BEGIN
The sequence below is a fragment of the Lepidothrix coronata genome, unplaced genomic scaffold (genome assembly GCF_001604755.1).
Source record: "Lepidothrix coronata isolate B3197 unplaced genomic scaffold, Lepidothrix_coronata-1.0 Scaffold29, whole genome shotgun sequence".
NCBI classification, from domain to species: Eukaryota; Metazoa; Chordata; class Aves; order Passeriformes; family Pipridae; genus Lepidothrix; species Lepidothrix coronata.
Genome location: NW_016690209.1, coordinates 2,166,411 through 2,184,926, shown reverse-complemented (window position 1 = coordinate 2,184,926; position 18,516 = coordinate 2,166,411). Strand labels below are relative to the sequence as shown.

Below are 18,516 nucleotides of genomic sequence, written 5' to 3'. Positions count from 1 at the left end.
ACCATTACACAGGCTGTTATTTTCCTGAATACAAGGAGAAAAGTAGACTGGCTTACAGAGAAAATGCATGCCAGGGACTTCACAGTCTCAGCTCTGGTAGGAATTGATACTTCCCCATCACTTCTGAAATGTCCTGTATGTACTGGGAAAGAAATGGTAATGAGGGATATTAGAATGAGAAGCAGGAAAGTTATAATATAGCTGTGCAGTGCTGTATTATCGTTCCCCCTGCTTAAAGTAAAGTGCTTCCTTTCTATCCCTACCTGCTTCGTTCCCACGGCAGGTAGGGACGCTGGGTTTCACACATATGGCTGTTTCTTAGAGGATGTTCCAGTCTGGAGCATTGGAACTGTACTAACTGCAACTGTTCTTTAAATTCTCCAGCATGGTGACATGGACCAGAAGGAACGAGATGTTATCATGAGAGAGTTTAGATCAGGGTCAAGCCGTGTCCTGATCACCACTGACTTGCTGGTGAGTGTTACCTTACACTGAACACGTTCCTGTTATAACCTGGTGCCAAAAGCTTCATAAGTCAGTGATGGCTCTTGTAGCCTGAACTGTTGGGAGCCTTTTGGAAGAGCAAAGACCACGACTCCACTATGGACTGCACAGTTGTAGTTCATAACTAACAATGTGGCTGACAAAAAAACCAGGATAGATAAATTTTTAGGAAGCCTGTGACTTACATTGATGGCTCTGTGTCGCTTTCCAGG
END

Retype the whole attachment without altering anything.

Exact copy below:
The sequence below is a fragment of the Lepidothrix coronata genome, unplaced genomic scaffold (genome assembly GCF_001604755.1).
Source record: "Lepidothrix coronata isolate B3197 unplaced genomic scaffold, Lepidothrix_coronata-1.0 Scaffold29, whole genome shotgun sequence".
NCBI classification, from domain to species: Eukaryota; Metazoa; Chordata; class Aves; order Passeriformes; family Pipridae; genus Lepidothrix; species Lepidothrix coronata.
Genome location: NW_016690209.1, coordinates 2,166,411 through 2,184,926, shown reverse-complemented (window position 1 = coordinate 2,184,926; position 18,516 = coordinate 2,166,411). Strand labels below are relative to the sequence as shown.

Below are 18,516 nucleotides of genomic sequence, written 5' to 3'. Positions count from 1 at the left end.
ACCATTACACAGGCTGTTATTTTCCTGAATACAAGGAGAAAAGTAGACTGGCTTACAGAGAAAATGCATGCCAGGGACTTCACAGTCTCAGCTCTGGTAGGAATTGATACTTCCCCATCACTTCTGAAATGTCCTGTATGTACTGGGAAAGAAATGGTAATGAGGGATATTAGAATGAGAAGCAGGAAAGTTATAATATAGCTGTGCAGTGCTGTATTATCGTTCCCCCTGCTTAAAGTAAAGTGCTTCCTTTCTATCCCTACCTGCTTCGTTCCCACGGCAGGTAGGGACGCTGGGTTTCACACATATGGCTGTTTCTTAGAGGATGTTCCAGTCTGGAGCATTGGAACTGTACTAACTGCAACTGTTCTTTAAATTCTCCAGCATGGTGACATGGACCAGAAGGAACGAGATGTTATCATGAGAGAGTTTAGATCAGGGTCAAGCCGTGTCCTGATCACCACTGACTTGCTGGTGAGTGTTACCTTACACTGAACACGTTCCTGTTATAACCTGGTGCCAAAAGCTTCATAAGTCAGTGATGGCTCTTGTAGCCTGAACTGTTGGGAGCCTTTTGGAAGAGCAAAGACCACGACTCCACTATGGACTGCACAGTTGTAGTTCATAACTAACAATGTGGCTGACAAAAAAACCAGGATAGATAAATTTTTAGGAAGCCTGTGACTTACATTGATGGCTCTGTGTCGCTTTCCAGG